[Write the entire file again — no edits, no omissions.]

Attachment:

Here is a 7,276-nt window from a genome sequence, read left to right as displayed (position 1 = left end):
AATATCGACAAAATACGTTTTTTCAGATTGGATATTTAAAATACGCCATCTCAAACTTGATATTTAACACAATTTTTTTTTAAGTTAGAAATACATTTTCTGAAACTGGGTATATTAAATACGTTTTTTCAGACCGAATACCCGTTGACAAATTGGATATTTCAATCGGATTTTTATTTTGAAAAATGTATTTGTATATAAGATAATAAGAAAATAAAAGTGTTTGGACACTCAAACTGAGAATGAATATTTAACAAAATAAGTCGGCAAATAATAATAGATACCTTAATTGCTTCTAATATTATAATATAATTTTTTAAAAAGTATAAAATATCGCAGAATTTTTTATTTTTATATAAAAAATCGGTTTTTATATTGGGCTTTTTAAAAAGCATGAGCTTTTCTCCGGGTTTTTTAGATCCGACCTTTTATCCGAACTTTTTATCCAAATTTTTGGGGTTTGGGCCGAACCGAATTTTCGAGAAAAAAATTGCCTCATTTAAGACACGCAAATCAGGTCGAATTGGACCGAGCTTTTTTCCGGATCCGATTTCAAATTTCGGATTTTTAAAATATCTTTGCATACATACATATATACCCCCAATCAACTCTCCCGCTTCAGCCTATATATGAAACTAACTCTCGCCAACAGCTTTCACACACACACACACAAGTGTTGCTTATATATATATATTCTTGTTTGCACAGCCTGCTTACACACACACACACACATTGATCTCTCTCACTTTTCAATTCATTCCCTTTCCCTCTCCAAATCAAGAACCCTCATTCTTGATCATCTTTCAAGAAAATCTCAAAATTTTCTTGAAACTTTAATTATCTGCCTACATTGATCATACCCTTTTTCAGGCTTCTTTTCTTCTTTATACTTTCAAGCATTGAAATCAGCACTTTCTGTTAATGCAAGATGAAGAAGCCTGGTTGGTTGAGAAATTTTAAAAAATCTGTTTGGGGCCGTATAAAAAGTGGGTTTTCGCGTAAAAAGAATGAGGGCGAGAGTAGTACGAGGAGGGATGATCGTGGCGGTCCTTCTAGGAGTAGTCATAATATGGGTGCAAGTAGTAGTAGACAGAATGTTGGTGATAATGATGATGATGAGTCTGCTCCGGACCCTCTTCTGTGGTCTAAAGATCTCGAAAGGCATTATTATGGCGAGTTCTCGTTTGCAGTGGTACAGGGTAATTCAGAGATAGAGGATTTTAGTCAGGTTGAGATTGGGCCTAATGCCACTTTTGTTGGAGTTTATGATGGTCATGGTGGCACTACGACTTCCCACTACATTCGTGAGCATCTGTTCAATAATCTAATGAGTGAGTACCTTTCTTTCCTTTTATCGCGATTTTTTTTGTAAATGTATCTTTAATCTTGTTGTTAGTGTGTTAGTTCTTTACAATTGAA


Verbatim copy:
Here is a 7,276-nt window from a genome sequence, read left to right as displayed (position 1 = left end):
AATATCGACAAAATACGTTTTTTCAGATTGGATATTTAAAATACGCCATCTCAAACTTGATATTTAACACAATTTTTTTTTAAGTTAGAAATACATTTTCTGAAACTGGGTATATTAAATACGTTTTTTCAGACCGAATACCCGTTGACAAATTGGATATTTCAATCGGATTTTTATTTTGAAAAATGTATTTGTATATAAGATAATAAGAAAATAAAAGTGTTTGGACACTCAAACTGAGAATGAATATTTAACAAAATAAGTCGGCAAATAATAATAGATACCTTAATTGCTTCTAATATTATAATATAATTTTTTAAAAAGTATAAAATATCGCAGAATTTTTTATTTTTATATAAAAAATCGGTTTTTATATTGGGCTTTTTAAAAAGCATGAGCTTTTCTCCGGGTTTTTTAGATCCGACCTTTTATCCGAACTTTTTATCCAAATTTTTGGGGTTTGGGCCGAACCGAATTTTCGAGAAAAAAATTGCCTCATTTAAGACACGCAAATCAGGTCGAATTGGACCGAGCTTTTTTCCGGATCCGATTTCAAATTTCGGATTTTTAAAATATCTTTGCATACATACATATATACCCCCAATCAACTCTCCCGCTTCAGCCTATATATGAAACTAACTCTCGCCAACAGCTTTCACACACACACACACAAGTGTTGCTTATATATATATATTCTTGTTTGCACAGCCTGCTTACACACACACACACACATTGATCTCTCTCACTTTTCAATTCATTCCCTTTCCCTCTCCAAATCAAGAACCCTCATTCTTGATCATCTTTCAAGAAAATCTCAAAATTTTCTTGAAACTTTAATTATCTGCCTACATTGATCATACCCTTTTTCAGGCTTCTTTTCTTCTTTATACTTTCAAGCATTGAAATCAGCACTTTCTGTTAATGCAAGATGAAGAAGCCTGGTTGGTTGAGAAATTTTAAAAAATCTGTTTGGGGCCGTATAAAAAGTGGGTTTTCGCGTAAAAAGAATGAGGGCGAGAGTAGTACGAGGAGGGATGATCGTGGCGGTCCTTCTAGGAGTAGTCATAATATGGGTGCAAGTAGTAGTAGACAGAATGTTGGTGATAATGATGATGATGAGTCTGCTCCGGACCCTCTTCTGTGGTCTAAAGATCTCGAAAGGCATTATTATGGCGAGTTCTCGTTTGCAGTGGTACAGGGTAATTCAGAGATAGAGGATTTTAGTCAGGTTGAGATTGGGCCTAATGCCACTTTTGTTGGAGTTTATGATGGTCATGGTGGCACTACGACTTCCCACTACATTCGTGAGCATCTGTTCAATAATCTAATGAGTGAGTACCTTTCTTTCCTTTTATCGCGATTTTTTTTGTAAATGTATCTTTAATCTTGTTGTTAGTGTGTTAGTTCTTTACAATTGAA